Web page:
Judges praised Exit Zero for “its combination of rigorous critical enquiry and vivid personal reflection.”  One judge said: “We have many books on deindustrialization, but this one stands out for the effective way it uses family memoir to demonstrate what was lost.”  Another judge, more elaborately, explained: “Methodologically, this is a great example of someone working within a particular academic discipline . . . but recognizing that . . . disciplinary expectations for research are too limiting to honestly describe a class-inflected situation” – and went on to praise Walley for the way she dealt with “the tension between the expectations for a certain kind of articulation in academia, and the directness, or even bluntness, of working-class vernacular.”

Walley and her husband, Chris Boebel, have nearly completed a documentary film, also titled Exit Zero, which covers some of the same stories in a different medium.  It will be released sometime in the coming year.  For other activities around the book and the movie, see The Exit Zero Project web site.

Hakim Bellamy is the first-ever poet-laureate of Albuquerque, New Mexico, and his first book of poems, Swear, won the WCSA Tillie Olsen Award for Creative Writing.  Bellamy is well-known in Albuquerque as a community organizer and journalist and is now a teacher, musician, and actor as well as a poet.  Swear was published by Working-Class Studies pioneer John Crawford’s West End Press.

Many of the poems in Swear are fiercely political, as Bellamy comments on current events, taking special inspiration from Occupy Wall Street and the Occupy movement.   But his politics are wide-ranging, including a vivid protest against public school budget cuts that eliminate the arts:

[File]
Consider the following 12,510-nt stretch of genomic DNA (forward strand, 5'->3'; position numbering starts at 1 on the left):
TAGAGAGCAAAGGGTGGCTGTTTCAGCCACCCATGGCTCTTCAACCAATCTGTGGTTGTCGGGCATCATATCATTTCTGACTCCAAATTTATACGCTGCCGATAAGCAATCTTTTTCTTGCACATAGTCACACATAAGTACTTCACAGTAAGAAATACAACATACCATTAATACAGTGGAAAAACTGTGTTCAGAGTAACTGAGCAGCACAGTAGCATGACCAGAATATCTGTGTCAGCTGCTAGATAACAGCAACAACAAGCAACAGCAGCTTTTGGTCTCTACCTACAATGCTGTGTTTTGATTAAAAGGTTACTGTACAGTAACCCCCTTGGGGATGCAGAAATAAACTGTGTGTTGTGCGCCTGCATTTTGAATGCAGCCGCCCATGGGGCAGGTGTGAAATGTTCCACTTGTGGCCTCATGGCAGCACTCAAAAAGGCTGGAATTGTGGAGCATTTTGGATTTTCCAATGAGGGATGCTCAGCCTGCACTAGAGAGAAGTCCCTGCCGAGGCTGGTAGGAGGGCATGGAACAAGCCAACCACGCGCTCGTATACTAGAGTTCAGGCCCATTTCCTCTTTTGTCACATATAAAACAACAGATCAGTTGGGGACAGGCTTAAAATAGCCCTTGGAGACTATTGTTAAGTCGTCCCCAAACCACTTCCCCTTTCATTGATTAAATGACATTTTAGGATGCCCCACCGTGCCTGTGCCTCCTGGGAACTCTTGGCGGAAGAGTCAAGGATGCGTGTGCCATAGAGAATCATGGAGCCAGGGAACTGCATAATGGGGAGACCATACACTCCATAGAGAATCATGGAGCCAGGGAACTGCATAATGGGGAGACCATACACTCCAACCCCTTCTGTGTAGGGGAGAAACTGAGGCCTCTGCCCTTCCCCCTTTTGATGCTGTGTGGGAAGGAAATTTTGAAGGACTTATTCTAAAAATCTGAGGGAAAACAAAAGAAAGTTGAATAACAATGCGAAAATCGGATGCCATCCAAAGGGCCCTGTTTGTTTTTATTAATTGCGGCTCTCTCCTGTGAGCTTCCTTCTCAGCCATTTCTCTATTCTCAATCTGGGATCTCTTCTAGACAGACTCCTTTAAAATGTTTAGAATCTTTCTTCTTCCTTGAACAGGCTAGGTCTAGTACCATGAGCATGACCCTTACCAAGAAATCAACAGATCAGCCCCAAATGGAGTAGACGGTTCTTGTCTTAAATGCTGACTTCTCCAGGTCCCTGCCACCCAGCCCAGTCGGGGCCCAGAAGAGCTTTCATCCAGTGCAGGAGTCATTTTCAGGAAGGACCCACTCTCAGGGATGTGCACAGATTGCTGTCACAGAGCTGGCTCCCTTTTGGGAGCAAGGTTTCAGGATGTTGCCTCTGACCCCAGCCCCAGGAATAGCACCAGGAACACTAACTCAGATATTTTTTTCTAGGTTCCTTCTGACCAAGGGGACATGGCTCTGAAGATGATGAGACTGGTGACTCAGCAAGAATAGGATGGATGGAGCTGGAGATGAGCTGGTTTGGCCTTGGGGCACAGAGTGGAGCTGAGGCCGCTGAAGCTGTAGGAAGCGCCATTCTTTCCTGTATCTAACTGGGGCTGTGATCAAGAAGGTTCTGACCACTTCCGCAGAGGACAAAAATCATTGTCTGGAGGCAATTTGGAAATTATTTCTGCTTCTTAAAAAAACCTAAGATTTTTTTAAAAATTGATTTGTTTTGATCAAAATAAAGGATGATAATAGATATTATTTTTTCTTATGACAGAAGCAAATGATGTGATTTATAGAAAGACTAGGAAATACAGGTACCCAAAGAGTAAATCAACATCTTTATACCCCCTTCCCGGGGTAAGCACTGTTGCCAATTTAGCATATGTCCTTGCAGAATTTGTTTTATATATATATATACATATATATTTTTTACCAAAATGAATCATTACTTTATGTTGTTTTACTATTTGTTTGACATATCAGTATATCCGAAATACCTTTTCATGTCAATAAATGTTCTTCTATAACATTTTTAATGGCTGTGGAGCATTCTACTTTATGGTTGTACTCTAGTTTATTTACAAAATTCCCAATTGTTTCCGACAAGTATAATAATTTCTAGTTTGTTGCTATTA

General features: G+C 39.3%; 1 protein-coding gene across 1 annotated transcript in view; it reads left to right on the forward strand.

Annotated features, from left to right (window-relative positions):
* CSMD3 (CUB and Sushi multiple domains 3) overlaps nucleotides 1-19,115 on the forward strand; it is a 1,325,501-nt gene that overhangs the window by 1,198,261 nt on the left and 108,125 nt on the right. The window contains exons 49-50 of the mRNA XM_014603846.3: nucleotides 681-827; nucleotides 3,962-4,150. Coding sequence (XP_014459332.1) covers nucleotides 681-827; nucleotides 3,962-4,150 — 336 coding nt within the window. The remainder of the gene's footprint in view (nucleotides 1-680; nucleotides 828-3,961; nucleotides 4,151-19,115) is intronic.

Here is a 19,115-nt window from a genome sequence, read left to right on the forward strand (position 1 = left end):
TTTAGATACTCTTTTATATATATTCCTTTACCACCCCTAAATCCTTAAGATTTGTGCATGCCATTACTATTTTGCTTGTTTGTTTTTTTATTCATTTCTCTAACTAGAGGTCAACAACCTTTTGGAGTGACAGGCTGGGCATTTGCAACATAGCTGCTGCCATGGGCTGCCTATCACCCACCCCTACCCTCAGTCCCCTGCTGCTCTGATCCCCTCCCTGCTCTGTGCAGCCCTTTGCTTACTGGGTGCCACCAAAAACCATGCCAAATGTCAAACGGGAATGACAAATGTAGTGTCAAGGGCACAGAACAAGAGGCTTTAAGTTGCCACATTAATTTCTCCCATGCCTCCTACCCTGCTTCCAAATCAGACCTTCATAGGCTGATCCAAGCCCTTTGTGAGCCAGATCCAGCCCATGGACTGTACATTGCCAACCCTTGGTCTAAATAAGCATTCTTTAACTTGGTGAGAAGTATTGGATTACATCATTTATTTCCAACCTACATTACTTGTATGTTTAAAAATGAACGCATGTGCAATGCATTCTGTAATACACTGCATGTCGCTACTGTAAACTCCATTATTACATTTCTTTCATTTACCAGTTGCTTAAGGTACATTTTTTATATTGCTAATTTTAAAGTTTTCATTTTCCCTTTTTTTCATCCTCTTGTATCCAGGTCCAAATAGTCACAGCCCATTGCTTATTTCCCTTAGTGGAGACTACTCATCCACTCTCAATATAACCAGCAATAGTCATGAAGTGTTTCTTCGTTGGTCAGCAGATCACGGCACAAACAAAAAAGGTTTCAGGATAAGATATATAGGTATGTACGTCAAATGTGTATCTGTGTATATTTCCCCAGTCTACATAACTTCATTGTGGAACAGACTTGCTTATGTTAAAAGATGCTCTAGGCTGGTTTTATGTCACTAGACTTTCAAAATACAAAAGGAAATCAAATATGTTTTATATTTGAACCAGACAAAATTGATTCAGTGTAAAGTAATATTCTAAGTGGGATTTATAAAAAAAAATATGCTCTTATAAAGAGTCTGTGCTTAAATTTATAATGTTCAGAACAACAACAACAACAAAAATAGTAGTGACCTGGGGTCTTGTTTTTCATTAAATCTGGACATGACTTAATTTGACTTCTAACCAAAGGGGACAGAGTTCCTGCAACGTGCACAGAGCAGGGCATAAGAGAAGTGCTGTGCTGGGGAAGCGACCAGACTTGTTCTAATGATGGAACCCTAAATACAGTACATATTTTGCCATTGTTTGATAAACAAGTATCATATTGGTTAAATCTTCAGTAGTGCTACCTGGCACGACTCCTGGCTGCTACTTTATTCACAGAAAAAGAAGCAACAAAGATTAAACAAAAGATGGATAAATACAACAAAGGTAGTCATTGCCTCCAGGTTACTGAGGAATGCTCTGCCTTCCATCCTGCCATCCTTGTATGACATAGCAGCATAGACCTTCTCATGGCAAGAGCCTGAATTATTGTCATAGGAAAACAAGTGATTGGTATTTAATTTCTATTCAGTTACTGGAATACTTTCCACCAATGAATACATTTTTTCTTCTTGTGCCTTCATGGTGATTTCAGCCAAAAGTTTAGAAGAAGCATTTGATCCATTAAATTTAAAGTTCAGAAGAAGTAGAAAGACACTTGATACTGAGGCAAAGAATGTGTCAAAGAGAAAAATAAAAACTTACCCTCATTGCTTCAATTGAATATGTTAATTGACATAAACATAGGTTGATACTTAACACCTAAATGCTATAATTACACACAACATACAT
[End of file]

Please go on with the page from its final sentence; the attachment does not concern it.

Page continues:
you excommunicate us from your classrooms

because we are not your trinity

of science, math and history

we are the intersection

crucified on your standardized “X”

. . . . .

you make lamb out of your flock

sentence them to seven deadly periods

and a hot lunch

 In the section “Letter to Hip Hop,” which contains a third of the poems, Bellamy celebrates the presence of poetry in public space:

so the poet left the sanctuary

                  back to the curbside pulpit

                  where pain

                  and worship

                  both have to be louder than the traffic

 

WCSA judges praised “the strong and uncompromising voice of this poet” and “poems that directly confront the social conditions and spit out rebellion.”  One judge simply said: “Bellamy’s depiction of the class divide is a punch in the gut.”

The WCSA John Russo & Sherry Linkon Award for Published Article or Essay for Academic or General Audiences went to Gretchen Purser for her article in Labour, Capital and Society, an interdisciplinary journal, published in English and French, that “provide[s] an international mix of perspectives on labour struggles.”   The article, “The Labour of Liminality,” details the practices of day-labor corporations in “a well-entrenched, multibillion-dollar industry” that makes its money by making work ever more precarious for “a predominantly homeless, and formerly incarcerated, African-American workforce in the inner cities of Oakland and Baltimore.”  As part of her research, Purser worked as a day laborer in both cities. She draws vivid portraits of and testimony from day laborers as they wait, sometimes fruitlessly, to be transported to a few hours of poorly paid work.   Purser is now an assistant professor of sociology at Syracuse University.